The 77th anniversary of the great flood of Aug. 30, 1940, was a month ago Friday, but questions about the event are lingering.

Last week I heard from Robbie Shelton of the Jackson County Code Enforcement Office regarding the location of Pistol Creek, which claimed the life of one of that flood’s four victims. Robbie is helping state geologist Rick Wooten gather information about Jackson County’s greatest natural disaster, and he discovered that “Pistol Creek” is not on any of the U.S. Geological Survey maps of the area. Based on interviews I did years ago with people who remembered the flood, I was able to help him pinpoint the stream in question. Called “Jeffs Branch” on the maps, it’s about a mile from the Canada Fire Department; Charleys Creek Road crosses it near a refurbished cabin that was the late Alvin Burrell’s home for decades.

The tales told to me by those (all now deceased) who remembered that day are chilling.

The Canada resident who perished in the flood along Pistol Creek was Mrs. Vessie Mathis. The Sept. 5, 1940, Jackson County Journal reported that her husband told of a slide and huge quantities of water coming down Pistol Creek and carrying his home away.

Based on accounts from the time, Mathis held onto his wife as long as he could, then grabbed something solid and pulled himself from the waters. His wife’s body was found the next morning.

I heard a firsthand account during a mid-1980s interview with Burrell, who lived on Charleys Creek Road next to Sols Creek. He recalled that a private dam on Pistol Creek, a tributary of Sols Creek, gave way and sent a rush of water toward the main creek, sweeping the Mathis house along with it.

“It was pitiful. Their house was gone. But just a little way from where the house had been their pie safe was standing upright, just like someone had set it there. All the food still looked good. The pickled beans they’d had for supper were right there, and so was the cake she’d baked. There was even a $10 bill in one of the tea cups. That was to pay the granny woman when their baby came,” Burrell told me. According to Burrell’s account, Mathis and his wife went out the front door of their house – the door on the creek side. “If they’d only gone out the back door, they’d have been fine.”

The flood’s other three victims were all members of the Albert McCall family and lived in Cedar Valley, off N.C. 281. I learned what happened there from the late Roxie Brown Queen who lived near the McCalls.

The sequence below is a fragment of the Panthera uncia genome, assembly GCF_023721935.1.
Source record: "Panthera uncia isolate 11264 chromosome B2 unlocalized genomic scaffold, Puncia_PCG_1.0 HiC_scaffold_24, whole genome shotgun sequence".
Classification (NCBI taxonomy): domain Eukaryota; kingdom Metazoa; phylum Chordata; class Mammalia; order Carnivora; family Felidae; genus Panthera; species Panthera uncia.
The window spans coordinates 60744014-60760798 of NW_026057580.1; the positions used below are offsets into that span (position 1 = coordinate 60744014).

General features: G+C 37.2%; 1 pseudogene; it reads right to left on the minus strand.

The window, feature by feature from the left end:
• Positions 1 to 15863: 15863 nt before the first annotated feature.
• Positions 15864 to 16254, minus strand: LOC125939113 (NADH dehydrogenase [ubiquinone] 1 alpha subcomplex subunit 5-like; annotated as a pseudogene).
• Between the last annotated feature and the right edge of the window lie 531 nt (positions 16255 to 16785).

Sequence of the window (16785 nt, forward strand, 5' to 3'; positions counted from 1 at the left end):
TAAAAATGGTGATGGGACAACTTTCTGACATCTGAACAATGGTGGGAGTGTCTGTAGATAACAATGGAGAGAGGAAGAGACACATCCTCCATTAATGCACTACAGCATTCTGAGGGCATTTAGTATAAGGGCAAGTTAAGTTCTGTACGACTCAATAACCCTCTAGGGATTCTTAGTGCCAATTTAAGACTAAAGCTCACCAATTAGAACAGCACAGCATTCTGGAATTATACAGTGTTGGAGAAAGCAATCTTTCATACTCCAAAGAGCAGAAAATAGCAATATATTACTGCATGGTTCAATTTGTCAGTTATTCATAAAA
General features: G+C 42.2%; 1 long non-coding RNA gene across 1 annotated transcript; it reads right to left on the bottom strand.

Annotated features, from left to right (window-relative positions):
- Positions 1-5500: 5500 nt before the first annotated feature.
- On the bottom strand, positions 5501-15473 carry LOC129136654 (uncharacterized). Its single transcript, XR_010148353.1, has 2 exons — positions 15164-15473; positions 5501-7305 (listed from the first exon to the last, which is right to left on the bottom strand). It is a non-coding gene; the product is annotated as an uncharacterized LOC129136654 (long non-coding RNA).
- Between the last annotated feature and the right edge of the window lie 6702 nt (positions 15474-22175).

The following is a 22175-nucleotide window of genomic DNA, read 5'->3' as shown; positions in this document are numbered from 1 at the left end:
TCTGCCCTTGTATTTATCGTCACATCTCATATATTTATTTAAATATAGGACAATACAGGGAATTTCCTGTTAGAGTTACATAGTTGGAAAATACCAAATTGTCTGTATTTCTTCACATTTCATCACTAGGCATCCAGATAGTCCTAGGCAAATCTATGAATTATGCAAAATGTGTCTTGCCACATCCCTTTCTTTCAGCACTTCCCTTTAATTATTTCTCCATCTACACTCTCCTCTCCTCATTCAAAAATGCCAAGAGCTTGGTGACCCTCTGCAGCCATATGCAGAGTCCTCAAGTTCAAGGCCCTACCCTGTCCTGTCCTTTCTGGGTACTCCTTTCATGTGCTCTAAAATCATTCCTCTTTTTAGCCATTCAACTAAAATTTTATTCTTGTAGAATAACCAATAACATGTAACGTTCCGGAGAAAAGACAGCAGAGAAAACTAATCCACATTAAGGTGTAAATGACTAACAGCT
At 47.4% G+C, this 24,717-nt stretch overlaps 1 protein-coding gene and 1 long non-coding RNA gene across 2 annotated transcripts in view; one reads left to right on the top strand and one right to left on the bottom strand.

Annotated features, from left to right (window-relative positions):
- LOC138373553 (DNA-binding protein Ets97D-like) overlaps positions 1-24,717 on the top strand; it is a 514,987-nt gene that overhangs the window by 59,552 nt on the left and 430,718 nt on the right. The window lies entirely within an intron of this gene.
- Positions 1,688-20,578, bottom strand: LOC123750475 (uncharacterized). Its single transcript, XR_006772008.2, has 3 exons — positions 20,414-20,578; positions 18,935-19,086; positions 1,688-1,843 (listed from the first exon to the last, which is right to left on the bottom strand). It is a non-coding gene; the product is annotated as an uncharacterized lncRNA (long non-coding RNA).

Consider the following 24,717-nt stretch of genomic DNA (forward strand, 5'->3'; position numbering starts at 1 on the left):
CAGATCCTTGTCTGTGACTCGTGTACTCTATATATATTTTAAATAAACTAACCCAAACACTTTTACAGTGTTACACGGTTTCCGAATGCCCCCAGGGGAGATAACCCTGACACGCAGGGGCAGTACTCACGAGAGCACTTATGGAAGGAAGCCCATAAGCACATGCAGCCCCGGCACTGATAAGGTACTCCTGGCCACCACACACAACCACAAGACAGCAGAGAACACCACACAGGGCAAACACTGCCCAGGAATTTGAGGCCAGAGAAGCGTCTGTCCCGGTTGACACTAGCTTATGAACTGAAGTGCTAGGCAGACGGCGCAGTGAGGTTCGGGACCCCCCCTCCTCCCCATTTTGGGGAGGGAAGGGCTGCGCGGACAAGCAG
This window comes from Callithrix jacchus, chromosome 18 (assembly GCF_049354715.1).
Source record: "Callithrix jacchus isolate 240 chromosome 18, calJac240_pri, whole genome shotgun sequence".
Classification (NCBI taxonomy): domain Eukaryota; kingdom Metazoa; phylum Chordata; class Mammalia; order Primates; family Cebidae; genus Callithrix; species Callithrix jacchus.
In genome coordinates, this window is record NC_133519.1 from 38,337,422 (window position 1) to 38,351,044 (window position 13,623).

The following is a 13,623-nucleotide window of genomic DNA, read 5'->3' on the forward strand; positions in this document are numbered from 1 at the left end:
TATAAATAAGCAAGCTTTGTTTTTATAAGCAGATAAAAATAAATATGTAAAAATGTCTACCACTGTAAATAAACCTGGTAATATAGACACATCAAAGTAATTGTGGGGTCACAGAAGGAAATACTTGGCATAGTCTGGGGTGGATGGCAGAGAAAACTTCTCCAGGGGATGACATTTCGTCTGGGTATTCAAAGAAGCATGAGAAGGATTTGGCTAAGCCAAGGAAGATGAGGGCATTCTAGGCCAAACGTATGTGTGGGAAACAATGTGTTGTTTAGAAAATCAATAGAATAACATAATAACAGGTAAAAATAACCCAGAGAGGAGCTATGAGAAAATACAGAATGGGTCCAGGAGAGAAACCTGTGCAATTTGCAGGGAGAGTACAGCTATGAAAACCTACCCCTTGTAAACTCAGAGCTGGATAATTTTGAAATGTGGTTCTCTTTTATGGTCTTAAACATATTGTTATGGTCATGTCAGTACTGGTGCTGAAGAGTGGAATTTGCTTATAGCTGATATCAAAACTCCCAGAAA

“It rained all day as hard as ever it could. I woke up around midnight when I heard a roaring sound. I opened the door to look outside, and water poured into the house,” she told me in 1982.

Despite the day’s hard rains, Roxie and her parents were not especially worried and had gone to bed as usual, only to be awakened by the sound of water hitting the house.

What Roxie termed a “cloudburst” on the mountain above sent a torrent of water down the normally placid creek that flowed a few yards from their home, she said. The force of the water was so great that it drove a poplar log partway through the wall, and the raging water swept away her father’s barn and moved huge rocks that had been on top of the mountain down into the yard.

The Browns’ neighbors, Albert McCall and his two children, drowned after a tremendous slide hit their house and swept it away. The force of the slide “carried Mrs. (Ethel) McCall across the raging creek where she caught the top of a tree and saved herself,” reported this newspaper’s 1951 Centennial edition.

The late Dot Nicholson remembered hearing Ethel McCall’s own account of her escape from the swirling water.

“Everybody comments on how dark it was that night, but Ethel always said there was a light that guided her and showed her how to find her way to a neighbor’s house,” Nicholson told me in 2000.

The McCalls’ home was last seen “plunging over a 50-foot waterfall,” reported the Sept. 1, 1940, Asheville Citizen.

The body of the McCalls’ 5-year-old son was swept nearly 60 miles by the floodwaters and was found on an island near Bryson City; the bodies of Albert McCall and the other child were never found, according to The Jackson County Journal.

Data from a Tennessee Valley Authority report prepared in March 1982 supports eyewitness accounts that the magnitude of the 1940 flood exceeded any previous high water event.

It is the maximum known flood at the Cullowhee Dam. The river crested 15 feet over the top of the dam at a flow of almost 60,000 cubic feet per second. The average flow at the site is 580 cfs.

Since the 1940 flood, six dams have been built on the Tuckaseigee’s East and West Forks. The largest, Glenville, was under construction in 1940 when the flood ripped through the county. Constructed by Nantahala Power and Light Co., the four East Fork dams – Cedar Cliff, Bear Creek, Wolf Creek and Tanassee Creek – were credited with a degree of flood control by a longtime Tuckasegee resident.

Jane Chastain, who died in 2013, once told me that those lakes put an end to a lot of flooding.

“Every time the Tuckaseigee got up, it would wash the bridges away. The Tuckaseigee River before the dams was something you’d better be afraid of. You didn’t fool with it when it was up – it’d get you.”

Lynn Hotaling was editor of The Sylva Herald for 18 years, retiring in January 2016. She is the author of two books on local history.